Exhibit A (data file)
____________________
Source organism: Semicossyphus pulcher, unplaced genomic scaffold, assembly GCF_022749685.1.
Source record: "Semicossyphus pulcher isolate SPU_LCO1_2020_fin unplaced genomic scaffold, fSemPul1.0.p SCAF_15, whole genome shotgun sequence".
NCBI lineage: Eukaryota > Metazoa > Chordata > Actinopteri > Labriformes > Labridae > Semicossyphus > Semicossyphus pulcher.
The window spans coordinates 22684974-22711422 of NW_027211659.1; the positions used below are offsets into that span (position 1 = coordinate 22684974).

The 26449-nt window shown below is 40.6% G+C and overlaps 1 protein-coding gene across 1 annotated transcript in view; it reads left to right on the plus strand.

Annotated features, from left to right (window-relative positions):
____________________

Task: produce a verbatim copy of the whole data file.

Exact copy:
Source organism: Semicossyphus pulcher, unplaced genomic scaffold, assembly GCF_022749685.1.
Source record: "Semicossyphus pulcher isolate SPU_LCO1_2020_fin unplaced genomic scaffold, fSemPul1.0.p SCAF_15, whole genome shotgun sequence".
NCBI lineage: Eukaryota > Metazoa > Chordata > Actinopteri > Labriformes > Labridae > Semicossyphus > Semicossyphus pulcher.
The window spans coordinates 22684974-22711422 of NW_027211659.1; the positions used below are offsets into that span (position 1 = coordinate 22684974).

The 26449-nt window shown below is 40.6% G+C and overlaps 1 protein-coding gene across 1 annotated transcript in view; it reads left to right on the plus strand.

Annotated features, from left to right (window-relative positions):